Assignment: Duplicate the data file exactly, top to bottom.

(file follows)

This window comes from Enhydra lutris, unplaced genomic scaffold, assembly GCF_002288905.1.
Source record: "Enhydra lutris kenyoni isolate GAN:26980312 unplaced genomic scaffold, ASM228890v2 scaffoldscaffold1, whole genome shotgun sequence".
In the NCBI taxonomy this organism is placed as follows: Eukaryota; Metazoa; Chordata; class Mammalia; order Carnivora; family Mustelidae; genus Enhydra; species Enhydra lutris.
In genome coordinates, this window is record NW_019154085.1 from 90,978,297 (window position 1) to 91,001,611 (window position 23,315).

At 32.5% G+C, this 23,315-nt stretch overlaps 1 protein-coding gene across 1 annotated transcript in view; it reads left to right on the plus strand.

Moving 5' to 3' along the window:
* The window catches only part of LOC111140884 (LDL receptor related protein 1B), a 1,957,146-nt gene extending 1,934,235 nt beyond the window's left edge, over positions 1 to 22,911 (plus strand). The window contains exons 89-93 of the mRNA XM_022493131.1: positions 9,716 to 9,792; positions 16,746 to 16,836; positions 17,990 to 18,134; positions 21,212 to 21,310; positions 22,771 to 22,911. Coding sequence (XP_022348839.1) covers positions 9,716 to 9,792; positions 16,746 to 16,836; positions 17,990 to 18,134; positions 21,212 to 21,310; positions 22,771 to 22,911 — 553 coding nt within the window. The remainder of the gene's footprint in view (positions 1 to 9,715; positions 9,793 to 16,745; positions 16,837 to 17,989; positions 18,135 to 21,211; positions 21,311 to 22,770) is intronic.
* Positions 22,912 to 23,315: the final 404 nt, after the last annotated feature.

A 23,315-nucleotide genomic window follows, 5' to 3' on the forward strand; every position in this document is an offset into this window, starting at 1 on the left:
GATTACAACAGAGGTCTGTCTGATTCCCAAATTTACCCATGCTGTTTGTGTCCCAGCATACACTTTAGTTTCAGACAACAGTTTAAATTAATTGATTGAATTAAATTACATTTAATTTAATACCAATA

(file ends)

This window comes from Enhydra lutris, unplaced genomic scaffold, assembly GCF_002288905.1.
Source record: "Enhydra lutris kenyoni isolate GAN:26980312 unplaced genomic scaffold, ASM228890v2 scaffoldscaffold1, whole genome shotgun sequence".
In the NCBI taxonomy this organism is placed as follows: Eukaryota; Metazoa; Chordata; class Mammalia; order Carnivora; family Mustelidae; genus Enhydra; species Enhydra lutris.
In genome coordinates, this window is record NW_019154085.1 from 90,978,297 (window position 1) to 91,001,611 (window position 23,315).

At 32.5% G+C, this 23,315-nt stretch overlaps 1 protein-coding gene across 1 annotated transcript in view; it reads left to right on the plus strand.

Moving 5' to 3' along the window:
* The window catches only part of LOC111140884 (LDL receptor related protein 1B), a 1,957,146-nt gene extending 1,934,235 nt beyond the window's left edge, over positions 1 to 22,911 (plus strand). The window contains exons 89-93 of the mRNA XM_022493131.1: positions 9,716 to 9,792; positions 16,746 to 16,836; positions 17,990 to 18,134; positions 21,212 to 21,310; positions 22,771 to 22,911. Coding sequence (XP_022348839.1) covers positions 9,716 to 9,792; positions 16,746 to 16,836; positions 17,990 to 18,134; positions 21,212 to 21,310; positions 22,771 to 22,911 — 553 coding nt within the window. The remainder of the gene's footprint in view (positions 1 to 9,715; positions 9,793 to 16,745; positions 16,837 to 17,989; positions 18,135 to 21,211; positions 21,311 to 22,770) is intronic.
* Positions 22,912 to 23,315: the final 404 nt, after the last annotated feature.

A 23,315-nucleotide genomic window follows, 5' to 3' on the forward strand; every position in this document is an offset into this window, starting at 1 on the left:
GATTACAACAGAGGTCTGTCTGATTCCCAAATTTACCCATGCTGTTTGTGTCCCAGCATACACTTTAGTTTCAGACAACAGTTTAAATTAATTGATTGAATTAAATTACATTTAATTTAATACCAATA